Gray Wolf, © Joan Poor

A Tragic Blow to Oregon’s Wolves »

No other species has been removed from the state’s endangered species list with a population of fewer than 100 individuals statewide, or when they were still absent from a significant portion of their historic range.

View of Big Creek in Eastern Tennessee in the summer, ©Warren Sander

Fighting for Freshwater Wildlife »

The 287-acre Black Creek Mine would sit on vital habitat for several threatened and endangered species, including mussels, fish, turtles and more. These little freshwater species may not be the cuddliest, but they serve an important role in aquatic ecosystems, and Defenders is going to court to protect them.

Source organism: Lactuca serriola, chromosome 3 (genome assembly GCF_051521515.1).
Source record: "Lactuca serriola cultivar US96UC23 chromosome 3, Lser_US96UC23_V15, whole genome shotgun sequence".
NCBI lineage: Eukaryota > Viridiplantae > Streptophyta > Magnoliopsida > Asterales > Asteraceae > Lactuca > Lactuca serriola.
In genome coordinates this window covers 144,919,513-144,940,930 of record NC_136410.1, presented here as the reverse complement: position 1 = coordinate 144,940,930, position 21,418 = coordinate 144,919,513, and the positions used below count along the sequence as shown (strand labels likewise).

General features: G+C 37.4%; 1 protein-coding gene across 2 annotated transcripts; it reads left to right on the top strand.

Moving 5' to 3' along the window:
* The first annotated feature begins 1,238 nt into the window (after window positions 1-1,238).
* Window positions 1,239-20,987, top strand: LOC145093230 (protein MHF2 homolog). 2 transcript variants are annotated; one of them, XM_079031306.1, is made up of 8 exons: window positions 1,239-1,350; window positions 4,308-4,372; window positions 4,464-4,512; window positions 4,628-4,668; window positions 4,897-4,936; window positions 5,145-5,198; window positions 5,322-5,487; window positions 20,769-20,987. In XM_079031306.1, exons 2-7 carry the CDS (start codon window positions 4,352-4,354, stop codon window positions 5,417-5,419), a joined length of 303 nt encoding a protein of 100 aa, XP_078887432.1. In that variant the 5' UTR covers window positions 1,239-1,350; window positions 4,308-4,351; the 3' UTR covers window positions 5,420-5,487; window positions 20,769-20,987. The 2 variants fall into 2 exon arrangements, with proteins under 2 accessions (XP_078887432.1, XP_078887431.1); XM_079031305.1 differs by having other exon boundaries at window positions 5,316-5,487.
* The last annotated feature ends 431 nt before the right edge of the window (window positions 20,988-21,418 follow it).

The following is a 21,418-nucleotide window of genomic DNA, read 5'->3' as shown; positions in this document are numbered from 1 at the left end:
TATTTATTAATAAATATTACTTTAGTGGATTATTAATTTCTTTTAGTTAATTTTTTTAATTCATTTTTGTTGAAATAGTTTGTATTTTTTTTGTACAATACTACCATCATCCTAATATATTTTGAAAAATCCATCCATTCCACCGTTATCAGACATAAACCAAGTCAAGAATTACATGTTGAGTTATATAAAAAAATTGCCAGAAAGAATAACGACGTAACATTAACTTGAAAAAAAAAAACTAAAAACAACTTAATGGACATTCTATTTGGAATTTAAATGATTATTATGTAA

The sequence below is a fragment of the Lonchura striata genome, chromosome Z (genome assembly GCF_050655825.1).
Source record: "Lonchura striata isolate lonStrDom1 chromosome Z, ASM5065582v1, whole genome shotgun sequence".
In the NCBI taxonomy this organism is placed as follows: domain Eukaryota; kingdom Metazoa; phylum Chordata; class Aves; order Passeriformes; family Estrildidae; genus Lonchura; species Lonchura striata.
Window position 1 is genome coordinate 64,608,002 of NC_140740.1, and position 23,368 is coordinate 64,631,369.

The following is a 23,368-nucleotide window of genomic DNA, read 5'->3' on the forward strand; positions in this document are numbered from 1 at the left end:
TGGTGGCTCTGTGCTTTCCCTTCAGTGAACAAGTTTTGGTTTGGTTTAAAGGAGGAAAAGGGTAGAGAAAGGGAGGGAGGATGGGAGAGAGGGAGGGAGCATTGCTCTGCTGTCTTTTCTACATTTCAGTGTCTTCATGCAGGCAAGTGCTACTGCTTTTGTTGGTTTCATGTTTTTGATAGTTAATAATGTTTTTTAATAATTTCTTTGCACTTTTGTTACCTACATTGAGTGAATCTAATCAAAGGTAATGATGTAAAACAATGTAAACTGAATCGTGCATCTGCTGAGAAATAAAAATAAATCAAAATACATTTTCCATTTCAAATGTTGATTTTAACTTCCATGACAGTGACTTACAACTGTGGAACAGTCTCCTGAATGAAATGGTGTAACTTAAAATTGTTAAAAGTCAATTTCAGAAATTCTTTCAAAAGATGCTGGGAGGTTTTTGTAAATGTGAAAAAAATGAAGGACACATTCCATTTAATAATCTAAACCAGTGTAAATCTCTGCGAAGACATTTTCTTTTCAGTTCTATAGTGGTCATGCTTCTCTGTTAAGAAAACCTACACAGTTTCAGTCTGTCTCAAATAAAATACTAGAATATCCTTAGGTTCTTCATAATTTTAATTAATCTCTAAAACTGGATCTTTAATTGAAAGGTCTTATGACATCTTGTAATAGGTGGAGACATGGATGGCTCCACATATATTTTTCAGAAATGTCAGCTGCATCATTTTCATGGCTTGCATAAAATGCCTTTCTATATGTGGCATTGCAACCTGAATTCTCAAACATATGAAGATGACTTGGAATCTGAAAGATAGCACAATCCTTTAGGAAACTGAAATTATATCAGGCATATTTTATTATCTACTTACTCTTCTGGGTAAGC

An inspection of a legal shipment of wildlife pelts, ©J Hibbard/USFWS

Time to Crack Down on Wildlife Trafficking »

The U.S. Fish and Wildlife Service is alarmingly under-equipped to combat the illegal wildlife trade at and within our own borders. In addition to educating consumers and strengthening wildlife laws, we need to increase our law enforcement capacity to combat wildlife trafficking into and out of the country.

Red Wolf, ©USFWS/John and Karen Hollingsworth-Red Wolf-North Carolina

Wildlife Weekly Wrap-Up »

Turning to the Courts to Save Red Wolves; Oregon Wolves Removed From State Endangered Species Act; Public Lands Protected but What About the Desert Tortoise and Mojave Ground Squirrel? Morning Chat on Lobos